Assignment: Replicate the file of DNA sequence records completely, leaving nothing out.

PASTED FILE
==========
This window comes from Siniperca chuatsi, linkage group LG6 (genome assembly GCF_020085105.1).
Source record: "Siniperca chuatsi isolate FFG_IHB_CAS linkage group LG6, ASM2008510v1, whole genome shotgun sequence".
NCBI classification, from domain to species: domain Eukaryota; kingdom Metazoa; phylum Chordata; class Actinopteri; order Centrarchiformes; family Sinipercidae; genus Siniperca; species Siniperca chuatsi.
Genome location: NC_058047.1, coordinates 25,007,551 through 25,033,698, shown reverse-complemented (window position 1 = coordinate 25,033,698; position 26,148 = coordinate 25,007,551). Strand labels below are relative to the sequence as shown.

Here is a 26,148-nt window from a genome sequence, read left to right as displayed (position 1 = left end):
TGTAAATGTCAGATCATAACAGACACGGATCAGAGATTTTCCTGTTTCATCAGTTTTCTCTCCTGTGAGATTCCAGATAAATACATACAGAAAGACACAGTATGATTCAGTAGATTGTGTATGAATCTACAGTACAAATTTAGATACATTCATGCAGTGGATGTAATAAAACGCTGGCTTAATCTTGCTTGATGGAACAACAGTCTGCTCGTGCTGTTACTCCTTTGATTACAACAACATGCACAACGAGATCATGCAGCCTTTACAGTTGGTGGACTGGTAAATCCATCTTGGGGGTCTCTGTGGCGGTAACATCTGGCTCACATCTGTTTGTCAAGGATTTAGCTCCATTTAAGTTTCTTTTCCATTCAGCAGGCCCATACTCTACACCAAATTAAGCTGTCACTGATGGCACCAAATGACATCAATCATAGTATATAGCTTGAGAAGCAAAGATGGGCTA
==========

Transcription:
This window comes from Siniperca chuatsi, linkage group LG6 (genome assembly GCF_020085105.1).
Source record: "Siniperca chuatsi isolate FFG_IHB_CAS linkage group LG6, ASM2008510v1, whole genome shotgun sequence".
NCBI classification, from domain to species: domain Eukaryota; kingdom Metazoa; phylum Chordata; class Actinopteri; order Centrarchiformes; family Sinipercidae; genus Siniperca; species Siniperca chuatsi.
Genome location: NC_058047.1, coordinates 25,007,551 through 25,033,698, shown reverse-complemented (window position 1 = coordinate 25,033,698; position 26,148 = coordinate 25,007,551). Strand labels below are relative to the sequence as shown.

Here is a 26,148-nt window from a genome sequence, read left to right as displayed (position 1 = left end):
TGTAAATGTCAGATCATAACAGACACGGATCAGAGATTTTCCTGTTTCATCAGTTTTCTCTCCTGTGAGATTCCAGATAAATACATACAGAAAGACACAGTATGATTCAGTAGATTGTGTATGAATCTACAGTACAAATTTAGATACATTCATGCAGTGGATGTAATAAAACGCTGGCTTAATCTTGCTTGATGGAACAACAGTCTGCTCGTGCTGTTACTCCTTTGATTACAACAACATGCACAACGAGATCATGCAGCCTTTACAGTTGGTGGACTGGTAAATCCATCTTGGGGGTCTCTGTGGCGGTAACATCTGGCTCACATCTGTTTGTCAAGGATTTAGCTCCATTTAAGTTTCTTTTCCATTCAGCAGGCCCATACTCTACACCAAATTAAGCTGTCACTGATGGCACCAAATGACATCAATCATAGTATATAGCTTGAGAAGCAAAGATGGGCTA